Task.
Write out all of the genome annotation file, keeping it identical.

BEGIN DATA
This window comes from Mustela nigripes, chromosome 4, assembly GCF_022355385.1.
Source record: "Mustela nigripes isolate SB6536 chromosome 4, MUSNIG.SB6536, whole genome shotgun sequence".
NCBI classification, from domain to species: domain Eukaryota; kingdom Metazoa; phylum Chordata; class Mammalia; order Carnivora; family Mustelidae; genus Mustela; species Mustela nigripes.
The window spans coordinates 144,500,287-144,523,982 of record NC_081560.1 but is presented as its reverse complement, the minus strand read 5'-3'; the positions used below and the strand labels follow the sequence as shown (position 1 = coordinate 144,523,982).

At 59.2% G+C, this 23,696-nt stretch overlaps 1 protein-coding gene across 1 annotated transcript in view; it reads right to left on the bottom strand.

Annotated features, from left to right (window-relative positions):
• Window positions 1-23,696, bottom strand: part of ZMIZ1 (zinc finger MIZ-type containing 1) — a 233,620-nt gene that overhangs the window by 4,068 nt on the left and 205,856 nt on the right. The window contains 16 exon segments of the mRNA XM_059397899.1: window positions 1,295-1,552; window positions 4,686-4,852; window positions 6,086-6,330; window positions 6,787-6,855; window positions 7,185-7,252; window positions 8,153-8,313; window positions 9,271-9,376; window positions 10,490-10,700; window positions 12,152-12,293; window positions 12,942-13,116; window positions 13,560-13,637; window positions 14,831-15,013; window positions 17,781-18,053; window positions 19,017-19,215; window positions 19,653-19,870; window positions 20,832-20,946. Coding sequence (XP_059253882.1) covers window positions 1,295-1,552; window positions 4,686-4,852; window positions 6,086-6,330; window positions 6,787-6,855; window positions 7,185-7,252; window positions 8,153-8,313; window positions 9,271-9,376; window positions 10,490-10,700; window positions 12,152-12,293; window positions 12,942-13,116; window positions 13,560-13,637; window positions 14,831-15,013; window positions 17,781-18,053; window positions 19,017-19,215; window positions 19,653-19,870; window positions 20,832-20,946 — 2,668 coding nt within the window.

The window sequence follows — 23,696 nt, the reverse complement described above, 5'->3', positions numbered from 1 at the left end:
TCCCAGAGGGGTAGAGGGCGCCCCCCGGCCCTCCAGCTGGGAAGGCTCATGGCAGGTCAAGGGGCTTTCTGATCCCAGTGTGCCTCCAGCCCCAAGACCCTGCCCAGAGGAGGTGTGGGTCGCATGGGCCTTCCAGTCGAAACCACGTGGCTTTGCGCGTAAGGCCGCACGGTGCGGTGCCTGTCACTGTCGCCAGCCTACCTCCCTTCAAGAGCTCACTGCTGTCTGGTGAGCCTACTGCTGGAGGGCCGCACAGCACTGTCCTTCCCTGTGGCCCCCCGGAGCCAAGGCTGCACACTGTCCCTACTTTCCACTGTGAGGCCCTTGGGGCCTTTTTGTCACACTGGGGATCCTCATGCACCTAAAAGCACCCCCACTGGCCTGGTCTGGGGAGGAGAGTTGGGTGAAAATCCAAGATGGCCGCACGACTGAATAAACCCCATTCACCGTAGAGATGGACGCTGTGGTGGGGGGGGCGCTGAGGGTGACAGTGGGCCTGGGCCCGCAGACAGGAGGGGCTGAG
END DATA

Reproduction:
This window comes from Mustela nigripes, chromosome 4, assembly GCF_022355385.1.
Source record: "Mustela nigripes isolate SB6536 chromosome 4, MUSNIG.SB6536, whole genome shotgun sequence".
NCBI classification, from domain to species: domain Eukaryota; kingdom Metazoa; phylum Chordata; class Mammalia; order Carnivora; family Mustelidae; genus Mustela; species Mustela nigripes.
The window spans coordinates 144,500,287-144,523,982 of record NC_081560.1 but is presented as its reverse complement, the minus strand read 5'-3'; the positions used below and the strand labels follow the sequence as shown (position 1 = coordinate 144,523,982).

At 59.2% G+C, this 23,696-nt stretch overlaps 1 protein-coding gene across 1 annotated transcript in view; it reads right to left on the bottom strand.

Annotated features, from left to right (window-relative positions):
• Window positions 1-23,696, bottom strand: part of ZMIZ1 (zinc finger MIZ-type containing 1) — a 233,620-nt gene that overhangs the window by 4,068 nt on the left and 205,856 nt on the right. The window contains 16 exon segments of the mRNA XM_059397899.1: window positions 1,295-1,552; window positions 4,686-4,852; window positions 6,086-6,330; window positions 6,787-6,855; window positions 7,185-7,252; window positions 8,153-8,313; window positions 9,271-9,376; window positions 10,490-10,700; window positions 12,152-12,293; window positions 12,942-13,116; window positions 13,560-13,637; window positions 14,831-15,013; window positions 17,781-18,053; window positions 19,017-19,215; window positions 19,653-19,870; window positions 20,832-20,946. Coding sequence (XP_059253882.1) covers window positions 1,295-1,552; window positions 4,686-4,852; window positions 6,086-6,330; window positions 6,787-6,855; window positions 7,185-7,252; window positions 8,153-8,313; window positions 9,271-9,376; window positions 10,490-10,700; window positions 12,152-12,293; window positions 12,942-13,116; window positions 13,560-13,637; window positions 14,831-15,013; window positions 17,781-18,053; window positions 19,017-19,215; window positions 19,653-19,870; window positions 20,832-20,946 — 2,668 coding nt within the window.

The window sequence follows — 23,696 nt, the reverse complement described above, 5'->3', positions numbered from 1 at the left end:
TCCCAGAGGGGTAGAGGGCGCCCCCCGGCCCTCCAGCTGGGAAGGCTCATGGCAGGTCAAGGGGCTTTCTGATCCCAGTGTGCCTCCAGCCCCAAGACCCTGCCCAGAGGAGGTGTGGGTCGCATGGGCCTTCCAGTCGAAACCACGTGGCTTTGCGCGTAAGGCCGCACGGTGCGGTGCCTGTCACTGTCGCCAGCCTACCTCCCTTCAAGAGCTCACTGCTGTCTGGTGAGCCTACTGCTGGAGGGCCGCACAGCACTGTCCTTCCCTGTGGCCCCCCGGAGCCAAGGCTGCACACTGTCCCTACTTTCCACTGTGAGGCCCTTGGGGCCTTTTTGTCACACTGGGGATCCTCATGCACCTAAAAGCACCCCCACTGGCCTGGTCTGGGGAGGAGAGTTGGGTGAAAATCCAAGATGGCCGCACGACTGAATAAACCCCATTCACCGTAGAGATGGACGCTGTGGTGGGGGGGGCGCTGAGGGTGACAGTGGGCCTGGGCCCGCAGACAGGAGGGGCTGAG